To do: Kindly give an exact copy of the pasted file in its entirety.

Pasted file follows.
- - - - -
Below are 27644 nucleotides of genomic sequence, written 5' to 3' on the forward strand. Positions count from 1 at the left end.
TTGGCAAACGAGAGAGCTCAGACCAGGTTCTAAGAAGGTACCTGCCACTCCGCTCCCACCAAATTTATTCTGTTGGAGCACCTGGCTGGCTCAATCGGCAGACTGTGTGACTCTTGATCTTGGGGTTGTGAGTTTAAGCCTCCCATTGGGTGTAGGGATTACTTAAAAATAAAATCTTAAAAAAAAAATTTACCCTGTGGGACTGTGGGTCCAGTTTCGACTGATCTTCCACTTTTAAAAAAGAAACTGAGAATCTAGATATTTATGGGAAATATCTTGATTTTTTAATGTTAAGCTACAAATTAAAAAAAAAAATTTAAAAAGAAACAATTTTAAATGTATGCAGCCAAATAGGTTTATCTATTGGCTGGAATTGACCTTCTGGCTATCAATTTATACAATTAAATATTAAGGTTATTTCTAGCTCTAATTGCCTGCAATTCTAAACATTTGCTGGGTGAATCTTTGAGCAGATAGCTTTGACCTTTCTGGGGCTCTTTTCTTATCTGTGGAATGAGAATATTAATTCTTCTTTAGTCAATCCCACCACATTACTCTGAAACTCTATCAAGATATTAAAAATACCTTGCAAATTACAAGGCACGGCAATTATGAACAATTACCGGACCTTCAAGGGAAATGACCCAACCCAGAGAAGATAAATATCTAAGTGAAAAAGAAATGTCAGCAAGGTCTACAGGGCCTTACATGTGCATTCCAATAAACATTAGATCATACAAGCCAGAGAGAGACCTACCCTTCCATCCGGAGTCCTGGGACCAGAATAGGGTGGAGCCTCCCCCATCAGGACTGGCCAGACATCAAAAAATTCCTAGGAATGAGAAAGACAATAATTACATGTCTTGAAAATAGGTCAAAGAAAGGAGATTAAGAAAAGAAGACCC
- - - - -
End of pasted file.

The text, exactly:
Below are 27644 nucleotides of genomic sequence, written 5' to 3' on the forward strand. Positions count from 1 at the left end.
TTGGCAAACGAGAGAGCTCAGACCAGGTTCTAAGAAGGTACCTGCCACTCCGCTCCCACCAAATTTATTCTGTTGGAGCACCTGGCTGGCTCAATCGGCAGACTGTGTGACTCTTGATCTTGGGGTTGTGAGTTTAAGCCTCCCATTGGGTGTAGGGATTACTTAAAAATAAAATCTTAAAAAAAAAATTTACCCTGTGGGACTGTGGGTCCAGTTTCGACTGATCTTCCACTTTTAAAAAAGAAACTGAGAATCTAGATATTTATGGGAAATATCTTGATTTTTTAATGTTAAGCTACAAATTAAAAAAAAAAATTTAAAAAGAAACAATTTTAAATGTATGCAGCCAAATAGGTTTATCTATTGGCTGGAATTGACCTTCTGGCTATCAATTTATACAATTAAATATTAAGGTTATTTCTAGCTCTAATTGCCTGCAATTCTAAACATTTGCTGGGTGAATCTTTGAGCAGATAGCTTTGACCTTTCTGGGGCTCTTTTCTTATCTGTGGAATGAGAATATTAATTCTTCTTTAGTCAATCCCACCACATTACTCTGAAACTCTATCAAGATATTAAAAATACCTTGCAAATTACAAGGCACGGCAATTATGAACAATTACCGGACCTTCAAGGGAAATGACCCAACCCAGAGAAGATAAATATCTAAGTGAAAAAGAAATGTCAGCAAGGTCTACAGGGCCTTACATGTGCATTCCAATAAACATTAGATCATACAAGCCAGAGAGAGACCTACCCTTCCATCCGGAGTCCTGGGACCAGAATAGGGTGGAGCCTCCCCCATCAGGACTGGCCAGACATCAAAAAATTCCTAGGAATGAGAAAGACAATAATTACATGTCTTGAAAATAGGTCAAAGAAAGGAGATTAAGAAAAGAAGACCC